Iterating over collections in Java 8

Java 8's declarative iterators should be more readable, less error prone, and easier to parallelize -- so what's the catch?

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Note the difference between the passive iterator in Listing 4 and the active iterator in the previous three listings. In the first three listings, the loop structure controls the iteration, and during each pass through the loop, an object is retrieved from the list and then printed. In Listing 4, there is no explicit loop. We simply tell the forEach() method what to do with the objects in the list — in this case we simply print the object. Control of the iteration resides within the forEach() method.

Iteration in Java 8 — streams

Now let's consider doing something slightly more involved than simply printing the names in our list. Suppose, for example, that we want to count the number of names that begin with the letter A. We could implement the more complicated logic as part of the lambda expression, or we could use Java 8's new Stream API. Let's take the latter approach.

Collections and arrays can be used to generate streams — but beware: Streams are not collections that store elements! Rather, think of a stream as a mechanism for carrying a sequence of values from a source through a pipeline of operations. A stream pipeline consists of the stream source, intermediate operations that transform the stream and produce a new stream, and a terminal operation that either produces a result or calls the forEach() method. In general, stream operations are lazy, in the sense that they are performed only when the result is needed. An example should help clarify these concepts.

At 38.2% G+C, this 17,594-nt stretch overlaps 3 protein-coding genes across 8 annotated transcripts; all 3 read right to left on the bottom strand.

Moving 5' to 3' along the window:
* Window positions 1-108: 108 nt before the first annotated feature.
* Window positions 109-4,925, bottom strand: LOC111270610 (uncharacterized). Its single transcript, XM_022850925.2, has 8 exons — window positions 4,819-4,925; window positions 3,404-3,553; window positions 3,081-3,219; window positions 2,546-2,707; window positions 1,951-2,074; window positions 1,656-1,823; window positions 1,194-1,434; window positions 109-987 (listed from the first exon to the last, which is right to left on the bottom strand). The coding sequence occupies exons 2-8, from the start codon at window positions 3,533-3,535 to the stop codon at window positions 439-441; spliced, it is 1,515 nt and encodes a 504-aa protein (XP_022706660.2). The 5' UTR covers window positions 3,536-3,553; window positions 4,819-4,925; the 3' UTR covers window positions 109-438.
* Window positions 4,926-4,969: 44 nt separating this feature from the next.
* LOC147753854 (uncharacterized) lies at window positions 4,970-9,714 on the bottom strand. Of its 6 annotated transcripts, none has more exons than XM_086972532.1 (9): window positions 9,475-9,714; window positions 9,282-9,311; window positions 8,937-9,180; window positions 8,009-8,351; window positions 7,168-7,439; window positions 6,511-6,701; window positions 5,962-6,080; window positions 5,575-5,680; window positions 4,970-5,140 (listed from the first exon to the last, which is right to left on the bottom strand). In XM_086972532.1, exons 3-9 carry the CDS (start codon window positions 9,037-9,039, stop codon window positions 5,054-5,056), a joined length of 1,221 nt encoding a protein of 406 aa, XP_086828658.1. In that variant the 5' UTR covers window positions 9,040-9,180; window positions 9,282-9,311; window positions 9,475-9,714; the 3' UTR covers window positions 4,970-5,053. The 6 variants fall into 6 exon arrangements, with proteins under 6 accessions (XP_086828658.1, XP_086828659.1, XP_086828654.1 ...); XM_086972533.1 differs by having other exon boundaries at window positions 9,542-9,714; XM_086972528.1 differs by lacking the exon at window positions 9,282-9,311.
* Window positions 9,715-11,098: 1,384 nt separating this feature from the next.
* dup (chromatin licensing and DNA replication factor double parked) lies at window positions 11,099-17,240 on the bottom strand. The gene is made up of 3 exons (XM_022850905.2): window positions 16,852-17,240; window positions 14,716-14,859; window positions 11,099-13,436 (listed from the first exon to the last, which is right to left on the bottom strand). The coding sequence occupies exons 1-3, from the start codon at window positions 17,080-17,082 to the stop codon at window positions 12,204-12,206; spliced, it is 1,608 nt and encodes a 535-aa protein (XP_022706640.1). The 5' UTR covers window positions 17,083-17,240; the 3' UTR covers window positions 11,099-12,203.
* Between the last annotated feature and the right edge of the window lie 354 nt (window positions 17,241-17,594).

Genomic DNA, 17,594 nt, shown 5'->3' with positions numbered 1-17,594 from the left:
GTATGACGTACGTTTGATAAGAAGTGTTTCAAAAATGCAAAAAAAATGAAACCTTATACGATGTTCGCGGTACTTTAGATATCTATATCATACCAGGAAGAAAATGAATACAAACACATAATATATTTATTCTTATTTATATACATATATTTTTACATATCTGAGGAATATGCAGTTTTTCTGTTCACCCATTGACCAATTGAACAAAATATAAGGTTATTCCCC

As illustrated in Listing 5, the list names is used to create the stream source for the operation pipeline. Then a filter is applied to transform the source stream into a stream consisting only of those names that start with the letter A. The filter() method has a single parameter of type Predicate, which is simply a boolean-valued function. A lambda expression is the perfect way to express the actual parameter. Finally, the stream's count() method is applied as the terminal operation that yields the result.

Listing 5. Using a stream pipeline of operations


List<String> names = new LinkedList<>();

// ... add some names to the collection

long count = names.stream()
                  .filter(name -> name.startsWith("A"))
                  .count();

Why Java 8 streams are important

To understand why streams matter, compare the code in Listing 5 with the code in Listing 6 below, which implements the same functionality using an active iterator.